Configuration of the SAP HANA connector is described here: Set up your SAP HANA database connection – Microsoft Fabric | Microsoft Learn.
For access to SAP HANA SQL artifacts like tables and (SQL) views, the Microsoft Fabric’s ODBC connector provides an alternative to the SAP HANA connector. Since it is less geared towards proprietary SAP HANA artifacts like Calculation Views, some customers prefer it when working with SQL objects.
Especially in the case of SAP Datasphere which works mostly with standard SQL objects in its data layer this might be the more natural choice than the SAP HANA connector.
Configuration of the ODBC connector is described here: Set up your Odbc connection – Microsoft Fabric | Microsoft Learn
To summarize, here‘s an overview of the connectors, supported sources and typical scenarios:
|SAP BW (Application Server or Message Server)
|– SAP BW, SAP BW/4HANA
– SAP S/4HANA
|Access to multidimensional analytic layer
|– SAP HANA, SAP HANA Cloud
– SAP Datasphere
– SAP BW-on-HANA,
|– Access to multidimensional analytic layer
– Access to SQL artifacts (tables, views)
– Access to HANA Calculation Views exposed by SAP BW-on-HANA or BW/4HANA
|– SAP HANA, SAP HANA Cloud
– SAP Datasphere
|Access to SQL artifacts (tables, views)
Leveraging Azure Data Factory or Azure Synapse Analytics
For use cases that cannot yet be covered by the built-in SAP connectivity in Microsoft Fabric, or for customers who want to leverage their existing investments into the Azure Data portfolio and combine it with Fabric, it’s worth looking at the SAP connectivity provided by Azure Data Factory or Azure Synapse Analytics.
Both tools provide comprehensive SAP connectivity for large scale use cases. Supported SAP sources include SAP S/4HANA, SAP ECC, SAP BW and BW/4HANA, SAP HANA and SAP Cloud applications like SAP Successfactors, SAP Concur and others.
With the recently added connectivity to Fabric Lakehouse, customers can leverage these well-established products to ingest SAP data into Microsoft Fabric, as well.
For example, to ingest data from SAP into Fabric using the SAP CDC connector in ADF, just set up a Lakehouse linked service as described in the links above, and use it for your sink in your SAP CDC mapping data flow as shown this video.
An overview of SAP connectors available in Azure Data Factory and Azure Synapse Analytics with links to the configuration details can be found here: SAP Connectors – Azure Data Factory | Microsoft Learn.
For details on setup and configuration of the Lakehouse connectivity in Azure Data Factory and Azure Synapse Analytics, please read the following documents:
For SAP data that already resides in some hyperscaler data lake storage, OneLake Shortcuts provide a quick and easy-to-setup option. Via shortcuts, existing data lake artifacts like files or Delta tables from Azure Data Lake Gen2, Amazon S3 and others can be accessed from OneLake without the need to physically copy the data: OneLake shortcuts – Microsoft Fabric | Microsoft Learn.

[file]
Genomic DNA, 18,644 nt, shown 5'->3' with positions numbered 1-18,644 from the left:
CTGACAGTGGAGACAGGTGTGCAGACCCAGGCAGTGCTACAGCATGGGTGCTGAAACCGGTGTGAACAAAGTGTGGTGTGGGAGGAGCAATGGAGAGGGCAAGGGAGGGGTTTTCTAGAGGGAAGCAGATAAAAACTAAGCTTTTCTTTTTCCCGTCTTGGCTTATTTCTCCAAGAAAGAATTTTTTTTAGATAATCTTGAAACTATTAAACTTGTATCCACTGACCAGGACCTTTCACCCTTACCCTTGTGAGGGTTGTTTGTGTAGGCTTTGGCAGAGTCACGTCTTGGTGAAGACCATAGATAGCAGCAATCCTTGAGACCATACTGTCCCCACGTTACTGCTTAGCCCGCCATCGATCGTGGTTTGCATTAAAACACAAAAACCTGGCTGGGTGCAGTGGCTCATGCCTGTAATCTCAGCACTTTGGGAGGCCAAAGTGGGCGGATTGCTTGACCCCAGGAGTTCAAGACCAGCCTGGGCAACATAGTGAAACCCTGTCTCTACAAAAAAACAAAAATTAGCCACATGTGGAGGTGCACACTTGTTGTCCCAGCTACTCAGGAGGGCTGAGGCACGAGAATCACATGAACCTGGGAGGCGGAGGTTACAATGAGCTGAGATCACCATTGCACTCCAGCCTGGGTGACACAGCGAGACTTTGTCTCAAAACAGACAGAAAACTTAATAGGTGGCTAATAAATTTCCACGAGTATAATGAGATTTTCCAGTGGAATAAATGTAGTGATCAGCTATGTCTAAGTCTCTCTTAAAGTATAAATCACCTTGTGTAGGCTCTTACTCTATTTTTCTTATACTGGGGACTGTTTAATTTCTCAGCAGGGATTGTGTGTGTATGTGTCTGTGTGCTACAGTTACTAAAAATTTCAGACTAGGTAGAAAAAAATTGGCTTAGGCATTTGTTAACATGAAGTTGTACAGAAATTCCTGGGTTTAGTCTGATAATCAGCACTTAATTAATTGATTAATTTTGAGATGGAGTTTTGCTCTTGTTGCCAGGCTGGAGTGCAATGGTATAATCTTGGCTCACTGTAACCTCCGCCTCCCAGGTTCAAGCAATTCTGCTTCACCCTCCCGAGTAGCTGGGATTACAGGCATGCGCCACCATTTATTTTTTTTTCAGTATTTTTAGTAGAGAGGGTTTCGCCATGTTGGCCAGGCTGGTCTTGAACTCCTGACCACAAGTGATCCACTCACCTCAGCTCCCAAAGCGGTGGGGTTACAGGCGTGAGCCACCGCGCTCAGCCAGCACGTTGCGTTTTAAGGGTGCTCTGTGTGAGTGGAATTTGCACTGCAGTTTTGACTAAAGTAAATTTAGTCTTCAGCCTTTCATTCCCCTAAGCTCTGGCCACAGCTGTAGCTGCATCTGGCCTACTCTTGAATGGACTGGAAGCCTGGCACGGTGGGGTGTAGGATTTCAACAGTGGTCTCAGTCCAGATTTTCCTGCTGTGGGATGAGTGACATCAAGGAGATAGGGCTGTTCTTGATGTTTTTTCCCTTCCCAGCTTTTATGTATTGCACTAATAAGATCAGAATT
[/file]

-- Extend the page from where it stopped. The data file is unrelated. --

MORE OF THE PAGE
This opens a variety of scenarios. For example, if you have already extracted large amounts of data from your SAP systems into Azure Data Lake Gen2 using Azure Data Factory or Azure Synapse Analytics (or any other ELT tool that provides connectivity to both SAP and ADLSGen2), that data can be made available to Microsoft Fabric users and workloads within seconds – and without having to create an additional data copy.
In cases where the SAP team within the customer’s IT organization is responsible for providing SAP data to non-SAP consumers, SAP tools might be of particular interest for such a scenario. Below, we are listing some of these options along with links to additional resources providing more details.
SAP Data Services (aka BODS) is an established ETL tool with a long history and significant market presence which can also ingest data into ADLSGen2: How to ingest data from SAP to Azure Data Lake using SAP DS | SAP Blogs.
SAP Data Intelligence can be considered a cloud based successor of SAP Data Services. One way to leverage it for data ingestion into ADLSGen2 can be found here: SAP Data Intelligence : SLT Replication to Azure Data Lake with file size limit | SAP Blogs.
SAP Datasphere, an evolution of SAP Data Warehouse Cloud, comes with significantly enhanced capabilities for data integration – including replication into non-SAP targets like ADLS Gen2. Here’s the corresponding link to the SAP Datasphere documentation describing this feature: Using a Cloud Storage Provider As the Target | SAP Help Portal.
The comprehensive SAP connectivity provided by Microsoft – whether already built into Fabric or available in the wider data integration portfolio like Azure Data Factory – can be used with Microsoft Fabric immediately. Have fun using it – and feel free to reach out to us with your feedback!
And finally, watch out for more blog posts as we expand the built-in SAP connectivity in Fabric over the next months!